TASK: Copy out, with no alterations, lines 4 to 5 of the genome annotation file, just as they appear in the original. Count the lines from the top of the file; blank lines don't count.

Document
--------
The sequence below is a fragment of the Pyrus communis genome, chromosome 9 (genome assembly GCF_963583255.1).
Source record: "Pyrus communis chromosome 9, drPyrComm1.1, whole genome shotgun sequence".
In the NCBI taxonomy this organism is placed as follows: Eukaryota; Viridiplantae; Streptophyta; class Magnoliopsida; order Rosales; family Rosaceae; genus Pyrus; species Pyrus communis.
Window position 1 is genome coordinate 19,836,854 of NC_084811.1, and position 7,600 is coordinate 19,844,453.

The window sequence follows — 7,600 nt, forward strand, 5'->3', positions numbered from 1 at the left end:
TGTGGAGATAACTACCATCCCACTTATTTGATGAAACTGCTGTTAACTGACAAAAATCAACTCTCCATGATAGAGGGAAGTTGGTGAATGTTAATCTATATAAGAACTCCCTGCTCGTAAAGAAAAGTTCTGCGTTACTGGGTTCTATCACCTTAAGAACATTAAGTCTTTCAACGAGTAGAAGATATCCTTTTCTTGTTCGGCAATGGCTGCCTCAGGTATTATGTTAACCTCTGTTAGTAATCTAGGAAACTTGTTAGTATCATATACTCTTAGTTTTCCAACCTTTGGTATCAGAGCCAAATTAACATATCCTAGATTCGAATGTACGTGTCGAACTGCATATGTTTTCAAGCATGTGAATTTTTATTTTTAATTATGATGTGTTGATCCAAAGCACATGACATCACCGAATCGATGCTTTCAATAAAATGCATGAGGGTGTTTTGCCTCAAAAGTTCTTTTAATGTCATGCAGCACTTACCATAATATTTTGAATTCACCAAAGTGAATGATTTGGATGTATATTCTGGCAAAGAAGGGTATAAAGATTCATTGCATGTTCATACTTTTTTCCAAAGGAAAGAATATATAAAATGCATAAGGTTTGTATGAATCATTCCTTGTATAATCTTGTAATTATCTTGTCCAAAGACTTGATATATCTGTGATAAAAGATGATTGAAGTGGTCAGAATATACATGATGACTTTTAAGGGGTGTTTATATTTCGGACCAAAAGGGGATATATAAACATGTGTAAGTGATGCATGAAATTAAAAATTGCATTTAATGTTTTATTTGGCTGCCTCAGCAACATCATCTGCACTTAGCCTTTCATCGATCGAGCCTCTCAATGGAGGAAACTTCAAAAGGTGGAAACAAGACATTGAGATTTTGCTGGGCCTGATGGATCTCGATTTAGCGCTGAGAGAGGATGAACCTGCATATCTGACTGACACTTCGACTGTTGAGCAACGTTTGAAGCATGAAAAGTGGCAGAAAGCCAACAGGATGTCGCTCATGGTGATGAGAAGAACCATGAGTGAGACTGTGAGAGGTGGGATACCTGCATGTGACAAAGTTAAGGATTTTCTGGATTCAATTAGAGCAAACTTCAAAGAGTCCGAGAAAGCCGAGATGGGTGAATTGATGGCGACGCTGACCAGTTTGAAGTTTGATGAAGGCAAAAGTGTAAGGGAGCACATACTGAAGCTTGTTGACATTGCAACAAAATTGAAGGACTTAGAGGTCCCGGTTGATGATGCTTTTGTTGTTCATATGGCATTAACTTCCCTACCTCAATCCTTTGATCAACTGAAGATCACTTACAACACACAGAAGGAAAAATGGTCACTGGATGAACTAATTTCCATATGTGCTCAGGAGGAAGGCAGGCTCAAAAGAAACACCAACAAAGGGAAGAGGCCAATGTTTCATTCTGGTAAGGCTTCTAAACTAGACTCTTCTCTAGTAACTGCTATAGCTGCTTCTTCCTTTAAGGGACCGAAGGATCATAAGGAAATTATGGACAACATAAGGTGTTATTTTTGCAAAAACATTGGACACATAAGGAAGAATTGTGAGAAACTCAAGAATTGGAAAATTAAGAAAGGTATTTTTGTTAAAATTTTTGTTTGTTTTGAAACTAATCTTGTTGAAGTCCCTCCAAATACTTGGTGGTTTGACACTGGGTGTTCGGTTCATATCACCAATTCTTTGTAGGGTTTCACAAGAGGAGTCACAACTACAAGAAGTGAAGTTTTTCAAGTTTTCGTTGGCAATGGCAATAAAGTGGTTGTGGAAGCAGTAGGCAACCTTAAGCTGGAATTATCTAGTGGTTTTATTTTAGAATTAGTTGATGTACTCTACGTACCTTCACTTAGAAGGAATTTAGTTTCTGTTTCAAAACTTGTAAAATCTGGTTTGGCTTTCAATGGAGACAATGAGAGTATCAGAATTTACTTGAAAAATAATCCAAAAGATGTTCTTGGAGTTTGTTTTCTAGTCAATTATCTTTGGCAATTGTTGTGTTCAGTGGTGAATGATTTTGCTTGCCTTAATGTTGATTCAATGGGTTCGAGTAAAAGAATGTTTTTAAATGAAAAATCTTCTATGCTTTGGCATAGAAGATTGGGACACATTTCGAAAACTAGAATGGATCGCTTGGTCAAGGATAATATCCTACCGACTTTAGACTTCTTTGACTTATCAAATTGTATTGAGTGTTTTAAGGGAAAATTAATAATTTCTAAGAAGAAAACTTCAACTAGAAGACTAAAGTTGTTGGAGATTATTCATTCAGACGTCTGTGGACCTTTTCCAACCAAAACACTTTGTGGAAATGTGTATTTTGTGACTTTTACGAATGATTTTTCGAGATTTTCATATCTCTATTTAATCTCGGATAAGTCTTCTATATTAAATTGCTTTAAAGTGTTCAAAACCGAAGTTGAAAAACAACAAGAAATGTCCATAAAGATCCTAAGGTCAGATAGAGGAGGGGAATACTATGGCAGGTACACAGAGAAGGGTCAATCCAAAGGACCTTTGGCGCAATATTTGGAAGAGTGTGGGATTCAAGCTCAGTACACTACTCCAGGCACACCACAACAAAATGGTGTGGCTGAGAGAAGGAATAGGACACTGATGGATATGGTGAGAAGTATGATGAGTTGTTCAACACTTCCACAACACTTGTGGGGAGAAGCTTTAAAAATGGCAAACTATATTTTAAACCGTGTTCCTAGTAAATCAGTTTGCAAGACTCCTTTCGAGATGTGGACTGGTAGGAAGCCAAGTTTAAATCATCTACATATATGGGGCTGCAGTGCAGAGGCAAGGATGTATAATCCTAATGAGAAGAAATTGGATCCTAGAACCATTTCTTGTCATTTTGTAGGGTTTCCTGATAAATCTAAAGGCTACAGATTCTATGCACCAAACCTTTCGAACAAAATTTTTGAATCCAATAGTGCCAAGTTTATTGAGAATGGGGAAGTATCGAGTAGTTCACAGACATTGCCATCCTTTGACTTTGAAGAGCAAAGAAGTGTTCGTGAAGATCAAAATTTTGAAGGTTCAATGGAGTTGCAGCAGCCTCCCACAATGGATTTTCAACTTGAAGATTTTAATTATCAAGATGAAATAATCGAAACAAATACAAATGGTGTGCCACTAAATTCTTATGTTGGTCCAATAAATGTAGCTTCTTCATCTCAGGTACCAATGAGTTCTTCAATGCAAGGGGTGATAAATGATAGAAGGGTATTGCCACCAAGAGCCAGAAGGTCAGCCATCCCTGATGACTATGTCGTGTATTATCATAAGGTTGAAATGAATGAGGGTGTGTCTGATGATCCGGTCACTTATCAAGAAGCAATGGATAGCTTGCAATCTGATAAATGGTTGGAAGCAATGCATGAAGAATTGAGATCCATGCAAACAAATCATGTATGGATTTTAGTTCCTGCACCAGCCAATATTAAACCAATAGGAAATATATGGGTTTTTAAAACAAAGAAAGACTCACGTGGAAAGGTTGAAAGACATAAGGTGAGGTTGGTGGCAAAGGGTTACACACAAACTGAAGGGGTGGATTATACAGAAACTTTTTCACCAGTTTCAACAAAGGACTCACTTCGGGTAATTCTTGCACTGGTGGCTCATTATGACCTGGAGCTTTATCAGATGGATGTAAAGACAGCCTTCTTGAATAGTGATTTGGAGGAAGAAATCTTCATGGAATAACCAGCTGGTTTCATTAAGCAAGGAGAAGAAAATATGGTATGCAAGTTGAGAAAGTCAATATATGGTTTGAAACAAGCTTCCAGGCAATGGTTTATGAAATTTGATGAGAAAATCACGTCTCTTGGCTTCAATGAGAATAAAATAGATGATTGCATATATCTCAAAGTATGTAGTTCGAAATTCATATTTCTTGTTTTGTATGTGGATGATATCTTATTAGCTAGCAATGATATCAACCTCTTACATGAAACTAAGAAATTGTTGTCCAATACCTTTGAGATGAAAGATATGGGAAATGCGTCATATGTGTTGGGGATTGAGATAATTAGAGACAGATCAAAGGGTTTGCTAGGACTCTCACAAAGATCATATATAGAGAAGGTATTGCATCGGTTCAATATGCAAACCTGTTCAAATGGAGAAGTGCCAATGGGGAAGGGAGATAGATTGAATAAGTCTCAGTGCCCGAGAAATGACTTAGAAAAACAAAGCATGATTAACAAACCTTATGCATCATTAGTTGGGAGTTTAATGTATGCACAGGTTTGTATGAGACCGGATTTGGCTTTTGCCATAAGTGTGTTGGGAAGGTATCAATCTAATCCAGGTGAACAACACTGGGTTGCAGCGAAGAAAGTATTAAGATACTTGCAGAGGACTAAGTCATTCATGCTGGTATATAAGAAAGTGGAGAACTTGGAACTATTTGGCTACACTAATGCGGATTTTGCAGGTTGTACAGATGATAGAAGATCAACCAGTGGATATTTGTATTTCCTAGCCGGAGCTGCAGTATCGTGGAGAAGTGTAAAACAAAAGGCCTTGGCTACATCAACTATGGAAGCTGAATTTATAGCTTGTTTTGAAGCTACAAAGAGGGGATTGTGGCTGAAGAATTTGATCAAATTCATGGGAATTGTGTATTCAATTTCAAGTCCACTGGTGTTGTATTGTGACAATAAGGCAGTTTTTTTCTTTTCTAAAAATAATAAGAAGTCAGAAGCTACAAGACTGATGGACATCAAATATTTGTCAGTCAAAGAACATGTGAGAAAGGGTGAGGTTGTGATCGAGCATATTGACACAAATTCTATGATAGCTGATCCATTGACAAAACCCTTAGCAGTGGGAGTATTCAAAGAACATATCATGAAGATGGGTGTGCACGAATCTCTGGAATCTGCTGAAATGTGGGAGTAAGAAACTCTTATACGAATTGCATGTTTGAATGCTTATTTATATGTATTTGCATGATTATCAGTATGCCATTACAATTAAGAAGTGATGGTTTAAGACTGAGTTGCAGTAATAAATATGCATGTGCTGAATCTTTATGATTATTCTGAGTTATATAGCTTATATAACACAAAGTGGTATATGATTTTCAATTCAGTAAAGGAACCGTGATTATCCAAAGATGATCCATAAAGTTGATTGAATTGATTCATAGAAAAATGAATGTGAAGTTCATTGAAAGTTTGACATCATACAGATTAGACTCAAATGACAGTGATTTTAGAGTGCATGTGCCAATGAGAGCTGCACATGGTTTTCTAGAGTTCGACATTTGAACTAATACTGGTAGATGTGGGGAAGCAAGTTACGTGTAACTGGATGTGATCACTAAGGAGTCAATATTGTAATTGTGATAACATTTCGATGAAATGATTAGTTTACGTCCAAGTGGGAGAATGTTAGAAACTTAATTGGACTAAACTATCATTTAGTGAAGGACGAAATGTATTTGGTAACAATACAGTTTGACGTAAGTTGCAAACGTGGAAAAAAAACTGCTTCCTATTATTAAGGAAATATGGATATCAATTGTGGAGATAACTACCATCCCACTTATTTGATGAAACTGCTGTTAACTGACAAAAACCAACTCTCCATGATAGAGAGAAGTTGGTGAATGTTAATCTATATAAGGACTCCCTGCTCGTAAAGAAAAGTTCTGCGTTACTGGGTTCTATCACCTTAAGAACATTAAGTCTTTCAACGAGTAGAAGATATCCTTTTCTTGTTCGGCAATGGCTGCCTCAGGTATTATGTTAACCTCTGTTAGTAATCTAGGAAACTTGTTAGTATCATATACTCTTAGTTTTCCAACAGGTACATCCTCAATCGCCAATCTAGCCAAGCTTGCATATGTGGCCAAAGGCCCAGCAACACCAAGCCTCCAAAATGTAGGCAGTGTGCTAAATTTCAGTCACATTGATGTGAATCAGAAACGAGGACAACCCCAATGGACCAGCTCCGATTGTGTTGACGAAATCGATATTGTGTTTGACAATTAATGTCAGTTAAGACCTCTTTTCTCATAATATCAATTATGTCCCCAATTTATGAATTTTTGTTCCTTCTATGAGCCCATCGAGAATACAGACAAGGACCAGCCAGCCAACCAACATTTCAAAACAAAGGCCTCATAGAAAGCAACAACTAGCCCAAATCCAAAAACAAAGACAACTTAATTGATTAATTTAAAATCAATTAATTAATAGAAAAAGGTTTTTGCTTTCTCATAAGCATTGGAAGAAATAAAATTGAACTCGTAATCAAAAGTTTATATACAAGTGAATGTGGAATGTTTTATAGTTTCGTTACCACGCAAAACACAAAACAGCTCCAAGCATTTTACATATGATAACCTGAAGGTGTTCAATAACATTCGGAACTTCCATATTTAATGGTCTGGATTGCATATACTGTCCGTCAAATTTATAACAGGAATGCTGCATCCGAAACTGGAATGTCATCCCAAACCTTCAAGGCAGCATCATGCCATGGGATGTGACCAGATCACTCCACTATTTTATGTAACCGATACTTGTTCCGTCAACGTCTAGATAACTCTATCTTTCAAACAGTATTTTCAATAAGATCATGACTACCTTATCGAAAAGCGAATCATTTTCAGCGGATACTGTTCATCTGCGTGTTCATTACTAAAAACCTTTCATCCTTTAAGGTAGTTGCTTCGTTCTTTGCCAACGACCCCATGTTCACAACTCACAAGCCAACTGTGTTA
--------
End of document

Window position 1 is genome coordinate 19,836,854 of NC_084811.1, and position 7,600 is coordinate 19,844,453.

The window sequence follows — 7,600 nt, forward strand, 5'->3', positions numbered from 1 at the left end: